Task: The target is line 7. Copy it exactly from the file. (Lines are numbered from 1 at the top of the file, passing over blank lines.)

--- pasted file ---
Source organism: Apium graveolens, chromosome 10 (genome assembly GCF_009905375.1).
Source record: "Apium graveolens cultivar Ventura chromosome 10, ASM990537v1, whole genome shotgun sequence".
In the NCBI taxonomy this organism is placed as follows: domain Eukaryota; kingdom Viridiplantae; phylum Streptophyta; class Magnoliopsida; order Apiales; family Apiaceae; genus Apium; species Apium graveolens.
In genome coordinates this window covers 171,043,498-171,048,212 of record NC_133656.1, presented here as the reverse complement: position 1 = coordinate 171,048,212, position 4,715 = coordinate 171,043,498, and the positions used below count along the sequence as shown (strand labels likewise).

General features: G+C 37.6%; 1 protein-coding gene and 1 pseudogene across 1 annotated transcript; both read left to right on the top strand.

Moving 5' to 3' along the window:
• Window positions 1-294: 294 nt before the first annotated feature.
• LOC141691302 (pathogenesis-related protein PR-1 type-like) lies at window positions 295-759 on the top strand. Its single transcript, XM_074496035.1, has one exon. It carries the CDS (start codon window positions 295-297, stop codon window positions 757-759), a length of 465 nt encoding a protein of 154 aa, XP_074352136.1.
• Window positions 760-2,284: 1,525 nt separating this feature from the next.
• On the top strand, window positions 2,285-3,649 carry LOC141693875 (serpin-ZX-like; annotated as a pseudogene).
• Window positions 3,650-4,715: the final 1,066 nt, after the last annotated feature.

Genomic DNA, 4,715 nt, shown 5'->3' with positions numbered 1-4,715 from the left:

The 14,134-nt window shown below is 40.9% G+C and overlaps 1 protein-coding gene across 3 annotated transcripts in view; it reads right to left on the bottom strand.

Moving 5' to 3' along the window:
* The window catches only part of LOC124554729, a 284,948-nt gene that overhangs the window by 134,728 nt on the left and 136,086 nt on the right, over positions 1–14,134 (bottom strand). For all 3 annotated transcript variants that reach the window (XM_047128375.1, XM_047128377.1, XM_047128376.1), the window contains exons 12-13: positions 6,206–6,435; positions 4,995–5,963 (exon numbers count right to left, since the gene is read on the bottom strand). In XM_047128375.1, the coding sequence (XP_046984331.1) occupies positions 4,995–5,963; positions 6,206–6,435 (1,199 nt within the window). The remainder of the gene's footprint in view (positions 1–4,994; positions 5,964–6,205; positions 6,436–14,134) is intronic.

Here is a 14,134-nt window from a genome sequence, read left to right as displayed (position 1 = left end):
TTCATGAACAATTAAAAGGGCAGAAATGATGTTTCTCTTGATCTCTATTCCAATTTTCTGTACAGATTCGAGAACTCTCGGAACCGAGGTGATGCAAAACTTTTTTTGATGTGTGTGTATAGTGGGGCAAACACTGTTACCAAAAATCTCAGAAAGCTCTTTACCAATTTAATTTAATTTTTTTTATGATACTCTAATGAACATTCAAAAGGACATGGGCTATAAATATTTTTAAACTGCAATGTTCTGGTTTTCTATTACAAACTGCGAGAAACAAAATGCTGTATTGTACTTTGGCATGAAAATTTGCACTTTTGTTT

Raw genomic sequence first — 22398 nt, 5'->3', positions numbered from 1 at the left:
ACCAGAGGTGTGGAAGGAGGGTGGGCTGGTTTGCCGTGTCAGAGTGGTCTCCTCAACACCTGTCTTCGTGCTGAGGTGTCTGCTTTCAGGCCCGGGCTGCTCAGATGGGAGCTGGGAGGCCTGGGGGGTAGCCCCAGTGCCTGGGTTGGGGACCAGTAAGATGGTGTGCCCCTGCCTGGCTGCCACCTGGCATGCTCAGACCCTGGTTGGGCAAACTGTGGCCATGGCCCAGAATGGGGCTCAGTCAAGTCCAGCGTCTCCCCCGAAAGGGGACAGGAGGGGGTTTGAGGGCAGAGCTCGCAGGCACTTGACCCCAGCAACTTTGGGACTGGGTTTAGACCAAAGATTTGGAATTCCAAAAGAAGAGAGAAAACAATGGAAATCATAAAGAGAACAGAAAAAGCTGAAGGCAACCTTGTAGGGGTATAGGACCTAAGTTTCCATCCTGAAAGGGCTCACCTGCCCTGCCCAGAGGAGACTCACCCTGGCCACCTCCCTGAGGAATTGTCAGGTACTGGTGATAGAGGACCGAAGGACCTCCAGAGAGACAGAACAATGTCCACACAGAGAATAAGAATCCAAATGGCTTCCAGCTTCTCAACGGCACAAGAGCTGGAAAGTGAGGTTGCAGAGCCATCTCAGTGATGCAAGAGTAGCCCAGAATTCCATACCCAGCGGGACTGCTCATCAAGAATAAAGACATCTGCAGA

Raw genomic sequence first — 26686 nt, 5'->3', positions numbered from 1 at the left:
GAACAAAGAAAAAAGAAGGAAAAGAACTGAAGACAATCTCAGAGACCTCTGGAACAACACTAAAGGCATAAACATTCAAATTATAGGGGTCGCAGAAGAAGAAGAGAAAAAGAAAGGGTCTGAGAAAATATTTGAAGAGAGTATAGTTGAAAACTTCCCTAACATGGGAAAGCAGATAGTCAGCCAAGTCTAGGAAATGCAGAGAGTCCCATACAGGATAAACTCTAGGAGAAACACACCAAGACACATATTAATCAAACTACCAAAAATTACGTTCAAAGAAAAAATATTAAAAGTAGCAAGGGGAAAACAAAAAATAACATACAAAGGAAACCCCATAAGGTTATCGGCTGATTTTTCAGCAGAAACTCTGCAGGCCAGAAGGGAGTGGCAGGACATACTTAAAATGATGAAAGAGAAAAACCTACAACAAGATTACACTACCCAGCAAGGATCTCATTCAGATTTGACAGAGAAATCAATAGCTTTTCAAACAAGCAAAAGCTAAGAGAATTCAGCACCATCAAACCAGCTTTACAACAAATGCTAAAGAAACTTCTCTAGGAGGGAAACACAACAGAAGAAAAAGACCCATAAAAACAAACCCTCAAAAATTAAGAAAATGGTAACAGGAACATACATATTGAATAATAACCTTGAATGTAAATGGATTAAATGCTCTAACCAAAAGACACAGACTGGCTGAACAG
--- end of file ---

• Window positions 1-294: 294 nt before the first annotated feature.